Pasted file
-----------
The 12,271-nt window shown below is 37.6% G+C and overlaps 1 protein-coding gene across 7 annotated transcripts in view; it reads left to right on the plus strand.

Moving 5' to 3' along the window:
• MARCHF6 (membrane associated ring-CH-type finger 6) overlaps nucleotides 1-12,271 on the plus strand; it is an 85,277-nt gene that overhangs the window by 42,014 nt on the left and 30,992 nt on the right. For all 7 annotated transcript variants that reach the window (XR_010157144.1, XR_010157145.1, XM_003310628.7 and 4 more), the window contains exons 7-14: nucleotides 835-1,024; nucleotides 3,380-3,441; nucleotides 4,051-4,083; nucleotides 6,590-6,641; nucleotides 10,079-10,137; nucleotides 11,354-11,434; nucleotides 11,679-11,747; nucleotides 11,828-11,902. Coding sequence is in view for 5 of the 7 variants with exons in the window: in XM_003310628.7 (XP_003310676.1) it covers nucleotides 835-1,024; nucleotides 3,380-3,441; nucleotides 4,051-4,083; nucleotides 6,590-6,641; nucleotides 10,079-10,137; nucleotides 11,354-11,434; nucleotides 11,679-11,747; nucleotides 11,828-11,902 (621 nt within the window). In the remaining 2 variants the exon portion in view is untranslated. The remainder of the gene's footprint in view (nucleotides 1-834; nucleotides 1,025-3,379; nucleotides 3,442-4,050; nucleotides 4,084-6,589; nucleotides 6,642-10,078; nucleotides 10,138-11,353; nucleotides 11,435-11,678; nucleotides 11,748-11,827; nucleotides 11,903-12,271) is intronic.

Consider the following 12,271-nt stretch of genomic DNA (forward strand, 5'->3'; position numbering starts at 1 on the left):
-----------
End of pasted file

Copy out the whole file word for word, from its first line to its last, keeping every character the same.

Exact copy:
The 12,271-nt window shown below is 37.6% G+C and overlaps 1 protein-coding gene across 7 annotated transcripts in view; it reads left to right on the plus strand.

Moving 5' to 3' along the window:
• MARCHF6 (membrane associated ring-CH-type finger 6) overlaps nucleotides 1-12,271 on the plus strand; it is an 85,277-nt gene that overhangs the window by 42,014 nt on the left and 30,992 nt on the right. For all 7 annotated transcript variants that reach the window (XR_010157144.1, XR_010157145.1, XM_003310628.7 and 4 more), the window contains exons 7-14: nucleotides 835-1,024; nucleotides 3,380-3,441; nucleotides 4,051-4,083; nucleotides 6,590-6,641; nucleotides 10,079-10,137; nucleotides 11,354-11,434; nucleotides 11,679-11,747; nucleotides 11,828-11,902. Coding sequence is in view for 5 of the 7 variants with exons in the window: in XM_003310628.7 (XP_003310676.1) it covers nucleotides 835-1,024; nucleotides 3,380-3,441; nucleotides 4,051-4,083; nucleotides 6,590-6,641; nucleotides 10,079-10,137; nucleotides 11,354-11,434; nucleotides 11,679-11,747; nucleotides 11,828-11,902 (621 nt within the window). In the remaining 2 variants the exon portion in view is untranslated. The remainder of the gene's footprint in view (nucleotides 1-834; nucleotides 1,025-3,379; nucleotides 3,442-4,050; nucleotides 4,084-6,589; nucleotides 6,642-10,078; nucleotides 10,138-11,353; nucleotides 11,435-11,678; nucleotides 11,748-11,827; nucleotides 11,903-12,271) is intronic.

Consider the following 12,271-nt stretch of genomic DNA (forward strand, 5'->3'; position numbering starts at 1 on the left):